Tade Thompson (The Murders of Molly Southbourne) begins a fascinating, wonderfully challenging new trilogy with Rosewater, a book that is, on the surface, a detective story involving a psychic government agent and a mysterious alien structure that appears in a remote part of Nigeria in the near future. What emerges from the soil beneath is a complex story of politics and societal shifts in the face of world-changing upheaval.
In the Nigeria of the mid-21st century, a makeshift town has sprung up around a mysterious dome that inexplicably appeared there some time in the recent past. Though the structure is alien in origin, its purpose is unclear—its influences can be malign, but also dramatically beneficial. Approximately once a year, people come from far and wide to take advantage of the healing powers released by the structure, but the effects aren’t entirely predictable, and sometimes leave pilgrims mangled and malformed—and those who die are left vulnerable to soulless reanimation. Still, HIV and cancer are completely curable in this altered world, and that alone makes the journey worth the risk.
This is all the backdrop for the story of Kaaro, a former thief and sometimes rogue government agent, first recruited for his unique sensitivity to the minds of others. For in the new world of the dome, a small portion of humans have developed empathic and telepathic powers, to greater and lesser degrees, and Kaaro is near the top of the scale. As a young man, he used his abilities to hunt down his neighbors’ valuables. As an adult, he’s tasked with interrogating subversives and potential public enemies, even as turbulent political waters leave those categories clouded.
Though generally mercenary in his considerations, Kaaro is ultimately pushed too far by his handlers in Section 45, threads of classic noir run thread through the story. A reluctant hero (when he’s being heroic at all), there’s a strong sense throughout that Kaaro’s sins and flaws might ultimately be his undoing, and it can be hard to like him even as he narrates his own story. Over the course of decades, Thompson lays out Kaaro’s life in a strictly non-linear fashion, with the alien dome in Rosewater always lurking in the background and growing in significance as its mysteries (and connections to Kaaro’s abilities) are laid bare. Two main threads are gradually woven together: in the present of 2066, Kaaro’s fellow “Sensitives” are getting ill and dying; and just over 10 years prior, he hunts for the political activist known as Bicycle Girl—once believed to be an urban legend, but now very much on the government’s radar.
Despite the alien technology, the telepathy, the walking corpses, Thompson’s has crafted a future Nigeria that’s surprisingly believable. This isn’t an entirely optimistic future, nor is it one of unfettered space travel or in which technology has solved every problem. Fifty years hence, computer implants are commonplace, but they’re as often used for tracking by government officials as they are for recreation or communications. The tech may change but people remain largely the same.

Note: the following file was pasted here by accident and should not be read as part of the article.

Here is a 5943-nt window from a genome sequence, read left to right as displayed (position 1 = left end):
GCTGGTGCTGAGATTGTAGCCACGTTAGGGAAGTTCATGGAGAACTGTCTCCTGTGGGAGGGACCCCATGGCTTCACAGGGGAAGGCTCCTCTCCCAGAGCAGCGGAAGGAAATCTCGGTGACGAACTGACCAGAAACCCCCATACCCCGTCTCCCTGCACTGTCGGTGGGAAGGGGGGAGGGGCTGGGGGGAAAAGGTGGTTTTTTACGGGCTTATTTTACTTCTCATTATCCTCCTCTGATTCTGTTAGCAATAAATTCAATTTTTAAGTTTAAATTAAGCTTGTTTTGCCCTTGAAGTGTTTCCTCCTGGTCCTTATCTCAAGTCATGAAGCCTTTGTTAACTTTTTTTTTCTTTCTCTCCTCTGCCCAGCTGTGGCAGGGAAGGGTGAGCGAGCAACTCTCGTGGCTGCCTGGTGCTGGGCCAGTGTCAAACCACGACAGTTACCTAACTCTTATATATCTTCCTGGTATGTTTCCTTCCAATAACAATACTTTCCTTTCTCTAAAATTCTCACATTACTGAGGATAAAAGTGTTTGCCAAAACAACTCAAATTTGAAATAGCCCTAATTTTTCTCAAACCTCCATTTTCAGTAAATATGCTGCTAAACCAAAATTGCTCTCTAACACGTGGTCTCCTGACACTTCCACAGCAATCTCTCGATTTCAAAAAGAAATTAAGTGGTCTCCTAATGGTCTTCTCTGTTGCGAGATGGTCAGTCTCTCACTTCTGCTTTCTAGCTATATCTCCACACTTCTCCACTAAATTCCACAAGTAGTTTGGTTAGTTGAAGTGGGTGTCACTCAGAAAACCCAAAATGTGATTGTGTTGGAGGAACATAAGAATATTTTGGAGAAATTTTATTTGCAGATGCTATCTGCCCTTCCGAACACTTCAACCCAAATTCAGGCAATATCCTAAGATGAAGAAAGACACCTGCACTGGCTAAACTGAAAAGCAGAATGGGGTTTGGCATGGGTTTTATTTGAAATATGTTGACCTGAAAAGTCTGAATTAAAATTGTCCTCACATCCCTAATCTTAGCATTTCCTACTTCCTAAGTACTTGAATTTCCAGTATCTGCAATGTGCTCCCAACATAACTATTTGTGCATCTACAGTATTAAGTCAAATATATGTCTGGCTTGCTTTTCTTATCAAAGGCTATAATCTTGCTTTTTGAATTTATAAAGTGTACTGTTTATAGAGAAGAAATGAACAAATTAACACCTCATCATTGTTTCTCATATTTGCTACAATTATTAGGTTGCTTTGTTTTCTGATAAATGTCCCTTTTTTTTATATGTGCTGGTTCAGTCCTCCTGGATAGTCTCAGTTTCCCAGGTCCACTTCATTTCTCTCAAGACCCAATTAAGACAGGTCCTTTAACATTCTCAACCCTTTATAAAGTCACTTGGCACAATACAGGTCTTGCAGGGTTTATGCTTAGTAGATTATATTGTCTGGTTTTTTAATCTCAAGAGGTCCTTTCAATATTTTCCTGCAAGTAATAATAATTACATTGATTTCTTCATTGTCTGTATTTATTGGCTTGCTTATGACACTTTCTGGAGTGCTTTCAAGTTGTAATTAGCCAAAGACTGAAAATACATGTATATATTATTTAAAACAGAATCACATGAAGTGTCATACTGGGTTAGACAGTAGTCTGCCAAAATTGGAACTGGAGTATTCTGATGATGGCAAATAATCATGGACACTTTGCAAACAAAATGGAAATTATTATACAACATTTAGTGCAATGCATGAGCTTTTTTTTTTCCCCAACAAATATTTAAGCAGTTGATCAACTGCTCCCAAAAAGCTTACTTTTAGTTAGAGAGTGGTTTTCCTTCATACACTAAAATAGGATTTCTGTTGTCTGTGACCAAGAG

Nigeria has been fertile soil for groundbreaking, broadly popular science fiction at least as far back as when Nnedi Okorafor’s aliens landed off the coast of Lagos in Lagoon. Thompson situates the fictional town of Rosewater, and Nigeria more broadly, as the center of Kaaro’s universe, and smartly avoids hand-holding for American or European readers. In fact, by 2066, America seems to be a non-entity: at some point, the US cut itself off from the rest of the world entirely. Thompson’s future Nigeria is a country in which the scars of colonialism are fading but still visible, in which an imposing alien structure offers new opportunities for growth and hope, but also for greed. The alien dome, which people refer to as Wormwood, appeared first in London before settling in the African nation, a fairly straightforward allusion to the country’s colonial past—still only a century past by the novel’s beginning.
Thompson’s style of storytelling can be daunting: the book tracks multiple threads over multiple timeframes, revealing Kaaro’s past alongside his present. At the outset, it reads as a deeply esoteric and complex bit of science fiction, but quickly comes down to earth as the story of Kaaro comes into focus. Thompson is adept at juggling all of it, and each plotline is engaging on its own, laden with carefully placed cliffhangers that propel the story forward. Still, this is one to read closely and with consideration. It is, on one level, an engaging future noir about a flawed protagonist falling into the role of reluctant hero while coming to grips with an alien mystery, and that alone would make for a solid read. But Thompson’s ambitions are greater, and alongside the complex puzzles and multiple mysteries, he has a great deal to say about the ways in which individuals, whatever their nations of origin, respond to oppressive governments. Though often jet-black in tone, Rosewater suggests that hope for the future isn’t in technology, but in the unlikely heroism of people pushed too far.